The Oct. 29 edition of the Mt. Vernon Register-News printed a news story entitled, “County makes insurance assignments.” The story caught my attention because I thought it was rather odd that the board would assign, dictate, or limit particular local agents to selected underwriters.
At no time do I remember any actions in the past that curtailed the normal business practices of local insurance agents and limit or assign underwriters from which they could obtain a quote. As for as I remember, previous boards practiced a simple, straightforward, free market approach for insurance bids in which any local agent could acquire a quote from any carrier in the underwriting business. As I understand it, if two or more local agents obtained the lowest quote from the same carrier at the same price, the board was free to select one agent or the other. Usually two criteria were invoked to make the selection. One, the board might consider which agent might give the better service or which agent might consider reducing his commission.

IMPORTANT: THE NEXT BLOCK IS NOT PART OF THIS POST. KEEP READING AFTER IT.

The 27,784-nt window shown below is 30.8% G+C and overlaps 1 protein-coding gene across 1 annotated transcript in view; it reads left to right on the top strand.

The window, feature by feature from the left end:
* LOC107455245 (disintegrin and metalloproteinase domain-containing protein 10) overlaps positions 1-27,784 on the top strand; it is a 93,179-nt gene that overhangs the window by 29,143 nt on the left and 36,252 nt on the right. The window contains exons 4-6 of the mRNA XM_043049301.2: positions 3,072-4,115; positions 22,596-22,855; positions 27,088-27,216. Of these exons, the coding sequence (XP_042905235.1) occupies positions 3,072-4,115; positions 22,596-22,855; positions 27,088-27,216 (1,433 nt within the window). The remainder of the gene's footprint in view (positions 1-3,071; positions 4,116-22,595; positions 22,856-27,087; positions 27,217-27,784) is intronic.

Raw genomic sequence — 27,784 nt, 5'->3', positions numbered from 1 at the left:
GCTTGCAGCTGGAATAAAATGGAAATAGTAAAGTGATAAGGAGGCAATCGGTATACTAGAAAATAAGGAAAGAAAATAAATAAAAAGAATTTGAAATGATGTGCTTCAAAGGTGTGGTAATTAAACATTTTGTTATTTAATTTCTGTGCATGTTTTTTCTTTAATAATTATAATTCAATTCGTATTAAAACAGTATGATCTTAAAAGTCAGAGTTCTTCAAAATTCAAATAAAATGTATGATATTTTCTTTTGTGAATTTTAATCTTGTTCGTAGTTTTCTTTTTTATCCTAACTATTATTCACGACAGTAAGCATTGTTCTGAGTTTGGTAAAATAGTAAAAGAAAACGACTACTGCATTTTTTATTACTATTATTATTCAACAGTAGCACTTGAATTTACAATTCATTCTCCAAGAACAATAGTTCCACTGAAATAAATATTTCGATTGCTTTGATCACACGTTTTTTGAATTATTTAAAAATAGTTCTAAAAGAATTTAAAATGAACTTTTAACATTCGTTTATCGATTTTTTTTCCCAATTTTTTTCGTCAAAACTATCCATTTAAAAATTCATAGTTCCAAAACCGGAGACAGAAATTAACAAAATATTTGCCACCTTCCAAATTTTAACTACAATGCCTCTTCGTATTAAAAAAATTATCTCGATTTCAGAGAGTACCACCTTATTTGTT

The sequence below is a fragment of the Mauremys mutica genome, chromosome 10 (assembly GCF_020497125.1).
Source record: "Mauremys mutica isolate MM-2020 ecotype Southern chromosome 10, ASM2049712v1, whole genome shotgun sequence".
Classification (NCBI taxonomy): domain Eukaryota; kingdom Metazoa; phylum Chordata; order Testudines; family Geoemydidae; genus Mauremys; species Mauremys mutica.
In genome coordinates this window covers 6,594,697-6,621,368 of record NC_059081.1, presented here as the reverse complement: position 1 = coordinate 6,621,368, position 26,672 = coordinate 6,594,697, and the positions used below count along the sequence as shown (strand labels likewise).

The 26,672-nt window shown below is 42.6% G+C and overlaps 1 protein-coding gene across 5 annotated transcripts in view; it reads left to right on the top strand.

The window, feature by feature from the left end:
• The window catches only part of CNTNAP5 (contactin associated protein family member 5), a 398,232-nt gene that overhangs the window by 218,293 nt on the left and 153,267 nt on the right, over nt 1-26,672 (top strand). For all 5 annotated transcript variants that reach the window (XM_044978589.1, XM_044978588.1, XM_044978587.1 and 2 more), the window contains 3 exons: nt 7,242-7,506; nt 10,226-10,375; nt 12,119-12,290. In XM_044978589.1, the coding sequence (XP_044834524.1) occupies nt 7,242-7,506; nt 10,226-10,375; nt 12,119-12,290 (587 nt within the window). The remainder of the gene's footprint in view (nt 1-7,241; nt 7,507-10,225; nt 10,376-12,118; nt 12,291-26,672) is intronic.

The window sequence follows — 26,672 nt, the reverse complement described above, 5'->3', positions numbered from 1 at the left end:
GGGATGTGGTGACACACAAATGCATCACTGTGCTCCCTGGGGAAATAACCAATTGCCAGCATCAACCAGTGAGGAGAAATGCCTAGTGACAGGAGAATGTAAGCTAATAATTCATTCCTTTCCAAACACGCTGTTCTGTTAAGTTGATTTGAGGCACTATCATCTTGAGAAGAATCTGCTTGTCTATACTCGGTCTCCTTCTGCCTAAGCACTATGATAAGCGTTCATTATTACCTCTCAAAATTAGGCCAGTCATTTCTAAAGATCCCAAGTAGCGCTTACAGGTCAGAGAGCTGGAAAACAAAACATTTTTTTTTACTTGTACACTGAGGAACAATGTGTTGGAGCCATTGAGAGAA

With this new bidding process in place for awarding contracts to insurance agents, manipulation and abuse seems much more likely to me. With the previous process abandoned and now the assigning of particular underwriters to local agents may seem of little importance, but I think those familiar with the insurance business know which underwriters are more likely to give lower bids for municipal or county business. With such knowledge, the one making the assignments may have the appearance, at least, of favoritism or of assigning a particular carrier to a favored local agent. I think that setting up a process like this just continues to undercut the confidence that the public has for our governmental units regardless of whether or not any unethical behavior results from the process.